US Navy Chaplain Brings Islam to Africa

People tend to connect more through their faith than anything else.
– Chaplain Abuhena Saifulislam

US Navy Chaplain (Cmdr) Abuhena Saifulislam, stationed in Ramstein Air Base, Germany, as the USAFRICOM deputy command chaplain, recently spent a week in Djibouti

with members of Combined Joint Task Force-Horn of Africa Religious and Civil Affairs, they met with the deputy director of Islamic affairs for Djibouti, the Sultan of Tadjoura and representatives of the Red Crescent Society of Djibouti among others.

Besides meeting with local leaders, Saifulislam participated in religious services at a local mosque and the American Camp Lemonnier.

Oddly, the CJTF-HOA article awkwardly tries to portray Chaplain Saifulislam as a celebrity chaplain:

He has served as chaplain for such dignitaries as Presidents George W. Bush and Barack Obama as well as Marine Gen. James Mattis.

There isn’t really such a thing as a “chaplain for dignitaries” in the US military, and Presidents and Generals aren’t “served” by chaplains. President George Bush, in particular, would probably take issue with the implication “his” chaplain was an Imam. Other than trying to make Saifulislam seem important, it’s unclear why the article even makes such references.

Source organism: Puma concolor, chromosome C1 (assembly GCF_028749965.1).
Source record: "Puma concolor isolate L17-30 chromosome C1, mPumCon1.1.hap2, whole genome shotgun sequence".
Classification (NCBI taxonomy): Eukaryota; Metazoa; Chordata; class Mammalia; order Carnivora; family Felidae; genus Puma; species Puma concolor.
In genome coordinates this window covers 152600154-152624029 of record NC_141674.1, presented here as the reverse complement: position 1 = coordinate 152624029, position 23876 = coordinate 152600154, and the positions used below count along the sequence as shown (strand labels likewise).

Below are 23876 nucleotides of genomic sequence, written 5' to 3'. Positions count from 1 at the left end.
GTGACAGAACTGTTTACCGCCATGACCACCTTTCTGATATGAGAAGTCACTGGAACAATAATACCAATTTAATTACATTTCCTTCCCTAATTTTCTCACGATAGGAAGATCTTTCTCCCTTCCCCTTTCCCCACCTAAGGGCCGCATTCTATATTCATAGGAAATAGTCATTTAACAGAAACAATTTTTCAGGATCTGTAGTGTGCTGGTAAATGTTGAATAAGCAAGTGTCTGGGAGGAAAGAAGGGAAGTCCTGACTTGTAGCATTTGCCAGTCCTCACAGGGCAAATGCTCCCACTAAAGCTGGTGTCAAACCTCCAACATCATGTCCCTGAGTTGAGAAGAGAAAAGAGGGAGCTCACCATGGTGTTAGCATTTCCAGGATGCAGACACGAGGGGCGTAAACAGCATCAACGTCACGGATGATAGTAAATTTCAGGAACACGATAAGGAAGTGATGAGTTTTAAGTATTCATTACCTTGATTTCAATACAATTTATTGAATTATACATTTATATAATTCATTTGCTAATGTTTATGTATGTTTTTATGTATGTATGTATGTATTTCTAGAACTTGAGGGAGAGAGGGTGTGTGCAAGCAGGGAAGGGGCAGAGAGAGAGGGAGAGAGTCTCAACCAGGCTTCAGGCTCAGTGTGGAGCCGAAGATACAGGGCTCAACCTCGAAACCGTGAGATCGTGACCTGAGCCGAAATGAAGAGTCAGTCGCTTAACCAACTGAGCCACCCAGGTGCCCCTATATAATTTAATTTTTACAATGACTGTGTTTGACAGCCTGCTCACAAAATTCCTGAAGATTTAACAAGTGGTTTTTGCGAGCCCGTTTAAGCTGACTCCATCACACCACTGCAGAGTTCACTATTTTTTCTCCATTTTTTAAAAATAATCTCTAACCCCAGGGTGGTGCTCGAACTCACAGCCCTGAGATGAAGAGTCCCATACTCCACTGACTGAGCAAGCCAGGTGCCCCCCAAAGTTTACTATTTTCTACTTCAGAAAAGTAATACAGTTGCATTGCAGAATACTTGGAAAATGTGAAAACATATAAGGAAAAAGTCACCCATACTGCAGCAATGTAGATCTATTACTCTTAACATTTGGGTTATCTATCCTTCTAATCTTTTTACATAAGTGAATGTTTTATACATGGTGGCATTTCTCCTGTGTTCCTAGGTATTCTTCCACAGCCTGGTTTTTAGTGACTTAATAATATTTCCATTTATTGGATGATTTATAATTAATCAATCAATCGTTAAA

The article also notes Saifulislam — whose name means “sword of Islam” — “developed a passion to serve Islam” long before he was even a naturalized US citizen.

More interesting, given today’s society, is that people like Michael “Mikey” Weinstein and his assistant Chris Rodda have not attacked Chaplain Saifulislam for evangelizing his faith to local nationals, elevating his faith above his country, and failing to support homosexuality.

But since he’s Muslim, he apparently gets a pass.

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3 comments

  • Anonymous Patriot

    JD, you are also forgetting that Africa is predominately a Muslim country; that is why he is getting a free pass. If a Christian chaplain had tried this, MRFF would be on him like stink on…you know.

    • @Anonymous Patriot
      Perhaps (re: the continent). For an interesting contrast, remember Chris Rodda accused a military chaplain of violating regulations and the law when he shipped Swahili Bibles into Iraq. BUT — those Bibles were for the Christian Third Country Nationals from Uganda who were supporting coalition forces there, not the local Iraqis in the Muslim-majority nation. They were for non-Iraqi Christians who had asked for them — and still the MRFF declared them illegal.

      You can read Chris Rodda’s (poor) attempt to explain the awkward attack on Christians and religious liberty in the comments section here.

    • JD, you are also forgetting that Africa is predominately a Muslim country;

      Someone didn’t do very well at school.

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